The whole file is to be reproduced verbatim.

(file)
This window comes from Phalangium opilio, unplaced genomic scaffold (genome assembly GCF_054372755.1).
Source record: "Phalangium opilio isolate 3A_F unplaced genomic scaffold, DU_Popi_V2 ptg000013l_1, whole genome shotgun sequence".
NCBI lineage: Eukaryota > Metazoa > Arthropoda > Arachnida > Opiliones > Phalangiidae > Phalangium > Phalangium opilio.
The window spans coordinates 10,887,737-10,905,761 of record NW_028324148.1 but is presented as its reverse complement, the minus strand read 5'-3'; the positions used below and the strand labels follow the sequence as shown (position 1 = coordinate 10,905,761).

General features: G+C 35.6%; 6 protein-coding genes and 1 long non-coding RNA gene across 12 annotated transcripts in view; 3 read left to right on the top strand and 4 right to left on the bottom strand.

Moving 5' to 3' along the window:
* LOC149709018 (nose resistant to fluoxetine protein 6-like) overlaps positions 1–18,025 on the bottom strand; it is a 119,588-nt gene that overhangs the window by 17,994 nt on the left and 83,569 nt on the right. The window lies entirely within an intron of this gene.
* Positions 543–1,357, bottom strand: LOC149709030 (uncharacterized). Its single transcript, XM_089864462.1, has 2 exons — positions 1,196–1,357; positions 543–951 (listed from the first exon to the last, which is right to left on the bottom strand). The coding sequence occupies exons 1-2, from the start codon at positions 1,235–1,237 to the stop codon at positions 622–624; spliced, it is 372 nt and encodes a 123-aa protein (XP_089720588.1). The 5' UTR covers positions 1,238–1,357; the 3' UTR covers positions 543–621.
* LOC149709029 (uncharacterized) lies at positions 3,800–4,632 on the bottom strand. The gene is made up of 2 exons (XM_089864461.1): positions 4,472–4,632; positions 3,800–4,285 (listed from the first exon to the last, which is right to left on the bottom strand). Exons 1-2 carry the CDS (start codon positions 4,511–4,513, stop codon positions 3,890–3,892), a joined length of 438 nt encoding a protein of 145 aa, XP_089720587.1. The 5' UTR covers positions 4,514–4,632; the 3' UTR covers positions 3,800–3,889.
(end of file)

This window comes from Phalangium opilio, unplaced genomic scaffold (genome assembly GCF_054372755.1).
Source record: "Phalangium opilio isolate 3A_F unplaced genomic scaffold, DU_Popi_V2 ptg000013l_1, whole genome shotgun sequence".
NCBI lineage: Eukaryota > Metazoa > Arthropoda > Arachnida > Opiliones > Phalangiidae > Phalangium > Phalangium opilio.
The window spans coordinates 10,887,737-10,905,761 of record NW_028324148.1 but is presented as its reverse complement, the minus strand read 5'-3'; the positions used below and the strand labels follow the sequence as shown (position 1 = coordinate 10,905,761).

General features: G+C 35.6%; 6 protein-coding genes and 1 long non-coding RNA gene across 12 annotated transcripts in view; 3 read left to right on the top strand and 4 right to left on the bottom strand.

Moving 5' to 3' along the window:
* LOC149709018 (nose resistant to fluoxetine protein 6-like) overlaps positions 1–18,025 on the bottom strand; it is a 119,588-nt gene that overhangs the window by 17,994 nt on the left and 83,569 nt on the right. The window lies entirely within an intron of this gene.
* Positions 543–1,357, bottom strand: LOC149709030 (uncharacterized). Its single transcript, XM_089864462.1, has 2 exons — positions 1,196–1,357; positions 543–951 (listed from the first exon to the last, which is right to left on the bottom strand). The coding sequence occupies exons 1-2, from the start codon at positions 1,235–1,237 to the stop codon at positions 622–624; spliced, it is 372 nt and encodes a 123-aa protein (XP_089720588.1). The 5' UTR covers positions 1,238–1,357; the 3' UTR covers positions 543–621.
* LOC149709029 (uncharacterized) lies at positions 3,800–4,632 on the bottom strand. The gene is made up of 2 exons (XM_089864461.1): positions 4,472–4,632; positions 3,800–4,285 (listed from the first exon to the last, which is right to left on the bottom strand). Exons 1-2 carry the CDS (start codon positions 4,511–4,513, stop codon positions 3,890–3,892), a joined length of 438 nt encoding a protein of 145 aa, XP_089720587.1. The 5' UTR covers positions 4,514–4,632; the 3' UTR covers positions 3,800–3,889.